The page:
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  • Writer's pictureYoram Solomon, PhD

How to Deal with the Aftermath of the Texas Winter Storm in a Way that Builds Trust

This "once-in-a-lifetime" Texas winter storm, for the most part, is behind us. The state governor decided to put the investigation of the causes of the power outages on the agenda for the current legislative session, and we already know what's coming next. In fact, it already begun.

The focus of the investigation will be on who's to blame. Who's fault was it. And there's a perfectly good reason for it. In my 2018 TEDx talk, I discussed the reasons for our culture of litigation, and don't be mistaken, we do have such culture. The U.S. spends more on civil litigation annually than Canada, the UK, the entire European Union, and Japan combined. Twice. We lead the world by spending 1.66% of our GDP on civil litigation. There are 28 countries in this world that don't make in GDP per capita as the U.S. spends on civil litigation per capita. Of all the things we should be leading the world in, this should not be one of them.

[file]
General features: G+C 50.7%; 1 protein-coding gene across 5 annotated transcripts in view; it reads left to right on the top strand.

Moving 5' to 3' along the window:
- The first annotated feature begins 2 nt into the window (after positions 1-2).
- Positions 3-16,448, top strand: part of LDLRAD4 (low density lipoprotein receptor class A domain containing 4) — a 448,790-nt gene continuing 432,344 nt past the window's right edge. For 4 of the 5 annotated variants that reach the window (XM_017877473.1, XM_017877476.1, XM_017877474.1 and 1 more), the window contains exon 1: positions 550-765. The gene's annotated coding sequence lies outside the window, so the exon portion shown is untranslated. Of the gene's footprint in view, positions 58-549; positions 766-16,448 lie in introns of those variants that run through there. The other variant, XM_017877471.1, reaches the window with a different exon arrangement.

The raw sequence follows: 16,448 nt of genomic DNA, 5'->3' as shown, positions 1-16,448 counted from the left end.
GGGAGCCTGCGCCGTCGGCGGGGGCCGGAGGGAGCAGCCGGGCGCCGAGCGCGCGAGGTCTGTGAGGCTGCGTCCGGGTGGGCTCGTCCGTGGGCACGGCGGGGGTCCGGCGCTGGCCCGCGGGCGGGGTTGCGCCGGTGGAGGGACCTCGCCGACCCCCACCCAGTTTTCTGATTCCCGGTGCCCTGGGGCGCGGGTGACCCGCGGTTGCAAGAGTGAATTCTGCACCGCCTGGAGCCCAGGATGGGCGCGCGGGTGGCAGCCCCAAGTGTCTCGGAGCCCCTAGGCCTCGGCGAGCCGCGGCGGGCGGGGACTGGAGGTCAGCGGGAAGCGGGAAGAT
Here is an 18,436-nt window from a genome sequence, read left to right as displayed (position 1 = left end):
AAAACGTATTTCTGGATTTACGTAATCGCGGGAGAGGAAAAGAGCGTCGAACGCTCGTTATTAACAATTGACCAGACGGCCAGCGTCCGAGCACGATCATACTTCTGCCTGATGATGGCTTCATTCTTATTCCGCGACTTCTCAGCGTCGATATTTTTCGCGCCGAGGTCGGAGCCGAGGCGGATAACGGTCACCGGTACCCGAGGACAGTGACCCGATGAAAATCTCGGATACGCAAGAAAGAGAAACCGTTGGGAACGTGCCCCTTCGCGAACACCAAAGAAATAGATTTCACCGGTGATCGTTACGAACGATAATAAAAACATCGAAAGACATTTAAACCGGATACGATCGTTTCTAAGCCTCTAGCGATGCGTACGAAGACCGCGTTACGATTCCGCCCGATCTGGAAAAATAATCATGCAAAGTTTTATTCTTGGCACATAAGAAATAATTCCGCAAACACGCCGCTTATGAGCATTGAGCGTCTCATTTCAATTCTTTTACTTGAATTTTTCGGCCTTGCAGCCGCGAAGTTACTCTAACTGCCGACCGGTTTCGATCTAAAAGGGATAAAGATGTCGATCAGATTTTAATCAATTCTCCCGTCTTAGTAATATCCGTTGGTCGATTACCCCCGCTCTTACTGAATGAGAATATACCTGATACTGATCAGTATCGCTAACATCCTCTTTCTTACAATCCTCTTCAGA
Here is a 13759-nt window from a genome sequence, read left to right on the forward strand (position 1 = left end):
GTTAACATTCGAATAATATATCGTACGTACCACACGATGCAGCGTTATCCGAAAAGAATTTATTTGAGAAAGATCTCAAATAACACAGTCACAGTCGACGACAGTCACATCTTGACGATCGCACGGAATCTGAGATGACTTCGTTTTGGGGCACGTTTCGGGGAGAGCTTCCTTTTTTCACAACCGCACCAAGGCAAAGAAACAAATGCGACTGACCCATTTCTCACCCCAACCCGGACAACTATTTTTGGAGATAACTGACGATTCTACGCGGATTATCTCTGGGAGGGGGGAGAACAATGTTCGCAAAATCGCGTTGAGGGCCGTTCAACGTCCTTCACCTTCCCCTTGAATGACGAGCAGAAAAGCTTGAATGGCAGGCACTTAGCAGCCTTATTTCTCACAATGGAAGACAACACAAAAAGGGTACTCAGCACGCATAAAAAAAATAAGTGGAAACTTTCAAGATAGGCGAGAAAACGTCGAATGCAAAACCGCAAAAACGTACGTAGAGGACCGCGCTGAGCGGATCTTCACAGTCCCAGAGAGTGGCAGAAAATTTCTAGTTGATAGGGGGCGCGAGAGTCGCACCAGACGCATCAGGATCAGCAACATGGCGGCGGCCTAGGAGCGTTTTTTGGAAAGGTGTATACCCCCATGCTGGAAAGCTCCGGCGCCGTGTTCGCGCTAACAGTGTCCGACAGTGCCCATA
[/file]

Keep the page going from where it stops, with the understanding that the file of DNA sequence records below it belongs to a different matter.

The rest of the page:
And hence the reason for the upcoming finger pointing. If we could shift blame away from ourselves to someone else, we will also shift the target of upcoming litigation, with the first lawsuits already being filed.

But, would that build trust? No.

If we were really interested in solving the problems that the storm revealed, if we really wanted to assure they don't occur again, we should adopt a different attitude and behavior. We should look in the mirror instead of pointing fingers at others.

Every person (yes, including the consumers) must ask two questions:

What should I have done differently?


What should I do differently starting today?

If each and every one of us did that, problems will not repeat themselves. It's not enough to make empty statements such as I heard recently: "I take full responsibility," or "the buck stops with me." What do those statements mean? Even when they are pointing inwards, suggesting accountability, they are not solving any problem.

Instead, I would like to hear people say, "I will figure out what I did wrong, and I will make sure I never do that again." That would have so much more meaning. It will be so much more effective in assuring problems don't repeat themselves, and it will build so much more trust on those taking this attitude.

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